I have actually stood on the platforms at GC and Penn because I've actually used the commuter rail at both (and on numerous occasions over several years) and they were both not pleasurable experiences to say the least. Concrete catacombs is not too far off of reality.
    I totally agree. I find the platform areas at Grand Central Terminal to be much worse than those an London Euston for example. I like the concourse areas of both stations though. This is my first post here; I'll come to New York in a moment, but I'd like to reply to a few of your points about London first.

    Moorgate is the only rail termini in London to be underground, it is entirely sub-surface and dates back to 1863 when the first underground trains ran through. Commuter rail terminating at Moorgate actually run alongside the three tube lines that run through (another tube line being further underground).
    That part of Moorgate, the metropolitan Line platforms and the recently-closed Thameslink ones were in the open air until quite recent times, towards the end of the '60s if I remember correctly. I certainly remember the station as it used to be.

    There are only about a dozen platforms and its one of the smaller termini of London, but its a step up from what the current Penn is (Moorgate still has a good deal of art deco and high victorian amongst the more 'modern' look). The other 12 termini are either at grade (Fenchurch St, Cannon St, Charing Cross, Waterloo, Victoria, Paddington, Marylebone, Euston, St Pancras + Kings Cross) in large cuttings/trenches (Liverpool Street) or elevated entirely on immense viaducts (London Bridge). My personal opinion is that when it comes to stations, New York is great at making the concourses and ticket halls, etc...but when it actually comes to the full package it somehow stumbles, falls at the last hurdle at making decent platforms.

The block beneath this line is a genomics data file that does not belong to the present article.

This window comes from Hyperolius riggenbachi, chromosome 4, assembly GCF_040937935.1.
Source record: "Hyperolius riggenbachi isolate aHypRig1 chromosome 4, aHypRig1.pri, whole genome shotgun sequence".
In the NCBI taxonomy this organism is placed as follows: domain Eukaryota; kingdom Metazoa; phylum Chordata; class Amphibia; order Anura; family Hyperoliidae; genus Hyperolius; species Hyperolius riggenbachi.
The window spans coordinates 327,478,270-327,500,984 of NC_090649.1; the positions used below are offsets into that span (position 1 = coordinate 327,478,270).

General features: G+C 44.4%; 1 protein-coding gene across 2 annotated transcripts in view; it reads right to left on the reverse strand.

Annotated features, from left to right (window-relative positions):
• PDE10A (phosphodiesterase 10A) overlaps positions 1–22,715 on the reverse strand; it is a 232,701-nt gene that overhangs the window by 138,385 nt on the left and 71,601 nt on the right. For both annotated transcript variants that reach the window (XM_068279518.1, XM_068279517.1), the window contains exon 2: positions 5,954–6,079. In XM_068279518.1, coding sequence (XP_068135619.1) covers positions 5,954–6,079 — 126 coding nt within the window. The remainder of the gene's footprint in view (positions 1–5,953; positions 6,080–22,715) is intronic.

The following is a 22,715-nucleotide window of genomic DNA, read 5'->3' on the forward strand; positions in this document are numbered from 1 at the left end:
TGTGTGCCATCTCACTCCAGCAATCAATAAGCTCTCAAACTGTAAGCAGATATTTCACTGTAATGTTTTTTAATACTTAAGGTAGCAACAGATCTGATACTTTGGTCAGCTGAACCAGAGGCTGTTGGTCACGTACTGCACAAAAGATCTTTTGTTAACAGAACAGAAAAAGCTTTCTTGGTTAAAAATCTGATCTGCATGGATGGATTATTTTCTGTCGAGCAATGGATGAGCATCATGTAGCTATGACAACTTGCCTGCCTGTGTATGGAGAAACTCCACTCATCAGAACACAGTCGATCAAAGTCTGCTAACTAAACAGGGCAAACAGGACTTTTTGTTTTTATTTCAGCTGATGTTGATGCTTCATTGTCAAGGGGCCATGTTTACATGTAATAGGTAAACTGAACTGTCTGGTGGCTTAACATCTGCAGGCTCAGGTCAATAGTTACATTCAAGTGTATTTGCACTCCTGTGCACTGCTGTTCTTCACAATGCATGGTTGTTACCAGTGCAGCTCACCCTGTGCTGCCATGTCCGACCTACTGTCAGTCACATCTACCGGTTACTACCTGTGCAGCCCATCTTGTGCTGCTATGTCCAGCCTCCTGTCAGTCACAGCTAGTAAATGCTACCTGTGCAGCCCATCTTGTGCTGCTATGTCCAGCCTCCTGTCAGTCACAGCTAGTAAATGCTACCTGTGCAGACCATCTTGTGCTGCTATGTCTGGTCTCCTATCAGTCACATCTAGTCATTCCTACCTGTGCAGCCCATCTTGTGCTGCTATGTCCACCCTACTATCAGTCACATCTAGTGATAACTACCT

It seems that you count London stations the same way that I do, I used to count fifteen before Broad Street and Holborn Viaduct closed. Some people count Victoria as two stations because it used to be; the same for London Bridge. Some don't count Moorgate because it is owned by London Underground etc. However many you count I think one thing is certain, there are far too many. The many competing railway companies, each building their own station, or pair of stations, gave us the stupid situation we have today. Manhattan does much better with just two main stations. I think one of the best things that Dr. Richard Beeching (Chairman of the British Railways Board in the early '60s who published a report recommending the closing of many lines and stations, and the development of those parts of the railway network that he considered worth keeping) could have done would have been to close many of the London termini, sell off the land, and expand and develop the remaining ones, but the money simply wasn't available to do it. In total the London termini had about 130 passenger platforms in use.